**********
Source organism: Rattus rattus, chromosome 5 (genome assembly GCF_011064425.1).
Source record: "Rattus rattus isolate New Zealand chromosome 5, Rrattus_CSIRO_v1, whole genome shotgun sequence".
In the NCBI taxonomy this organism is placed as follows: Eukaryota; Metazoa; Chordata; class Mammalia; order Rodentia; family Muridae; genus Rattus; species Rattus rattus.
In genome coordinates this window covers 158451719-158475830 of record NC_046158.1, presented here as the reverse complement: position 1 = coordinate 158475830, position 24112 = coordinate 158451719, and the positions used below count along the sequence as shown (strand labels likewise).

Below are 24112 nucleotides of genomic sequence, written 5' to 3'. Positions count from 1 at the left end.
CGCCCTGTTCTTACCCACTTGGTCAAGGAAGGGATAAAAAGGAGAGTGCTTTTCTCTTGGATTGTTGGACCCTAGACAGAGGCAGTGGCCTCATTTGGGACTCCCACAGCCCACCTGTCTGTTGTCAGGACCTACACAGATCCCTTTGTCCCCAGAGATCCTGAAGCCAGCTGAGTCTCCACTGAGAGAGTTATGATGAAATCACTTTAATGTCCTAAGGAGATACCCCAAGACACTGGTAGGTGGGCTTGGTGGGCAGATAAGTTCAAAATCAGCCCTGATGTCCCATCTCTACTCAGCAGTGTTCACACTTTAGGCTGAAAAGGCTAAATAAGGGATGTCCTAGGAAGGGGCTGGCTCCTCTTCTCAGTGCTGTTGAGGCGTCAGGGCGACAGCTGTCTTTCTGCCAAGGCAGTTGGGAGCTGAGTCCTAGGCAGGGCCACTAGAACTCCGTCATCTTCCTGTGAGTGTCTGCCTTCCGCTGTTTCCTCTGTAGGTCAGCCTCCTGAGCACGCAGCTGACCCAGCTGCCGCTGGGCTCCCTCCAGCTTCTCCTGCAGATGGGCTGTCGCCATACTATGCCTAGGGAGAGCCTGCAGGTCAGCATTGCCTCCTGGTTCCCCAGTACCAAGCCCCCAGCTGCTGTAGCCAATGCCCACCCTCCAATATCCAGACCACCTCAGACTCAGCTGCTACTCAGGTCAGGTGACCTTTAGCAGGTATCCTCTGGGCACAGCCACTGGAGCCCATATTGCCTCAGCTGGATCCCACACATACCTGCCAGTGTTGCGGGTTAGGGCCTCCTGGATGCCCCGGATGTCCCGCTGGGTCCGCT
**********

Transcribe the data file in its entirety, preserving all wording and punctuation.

Source organism: Rattus rattus, chromosome 5 (genome assembly GCF_011064425.1).
Source record: "Rattus rattus isolate New Zealand chromosome 5, Rrattus_CSIRO_v1, whole genome shotgun sequence".
In the NCBI taxonomy this organism is placed as follows: Eukaryota; Metazoa; Chordata; class Mammalia; order Rodentia; family Muridae; genus Rattus; species Rattus rattus.
In genome coordinates this window covers 158451719-158475830 of record NC_046158.1, presented here as the reverse complement: position 1 = coordinate 158475830, position 24112 = coordinate 158451719, and the positions used below count along the sequence as shown (strand labels likewise).

Below are 24112 nucleotides of genomic sequence, written 5' to 3'. Positions count from 1 at the left end.
CGCCCTGTTCTTACCCACTTGGTCAAGGAAGGGATAAAAAGGAGAGTGCTTTTCTCTTGGATTGTTGGACCCTAGACAGAGGCAGTGGCCTCATTTGGGACTCCCACAGCCCACCTGTCTGTTGTCAGGACCTACACAGATCCCTTTGTCCCCAGAGATCCTGAAGCCAGCTGAGTCTCCACTGAGAGAGTTATGATGAAATCACTTTAATGTCCTAAGGAGATACCCCAAGACACTGGTAGGTGGGCTTGGTGGGCAGATAAGTTCAAAATCAGCCCTGATGTCCCATCTCTACTCAGCAGTGTTCACACTTTAGGCTGAAAAGGCTAAATAAGGGATGTCCTAGGAAGGGGCTGGCTCCTCTTCTCAGTGCTGTTGAGGCGTCAGGGCGACAGCTGTCTTTCTGCCAAGGCAGTTGGGAGCTGAGTCCTAGGCAGGGCCACTAGAACTCCGTCATCTTCCTGTGAGTGTCTGCCTTCCGCTGTTTCCTCTGTAGGTCAGCCTCCTGAGCACGCAGCTGACCCAGCTGCCGCTGGGCTCCCTCCAGCTTCTCCTGCAGATGGGCTGTCGCCATACTATGCCTAGGGAGAGCCTGCAGGTCAGCATTGCCTCCTGGTTCCCCAGTACCAAGCCCCCAGCTGCTGTAGCCAATGCCCACCCTCCAATATCCAGACCACCTCAGACTCAGCTGCTACTCAGGTCAGGTGACCTTTAGCAGGTATCCTCTGGGCACAGCCACTGGAGCCCATATTGCCTCAGCTGGATCCCACACATACCTGCCAGTGTTGCGGGTTAGGGCCTCCTGGATGCCCCGGATGTCCCGCTGGGTCCGCT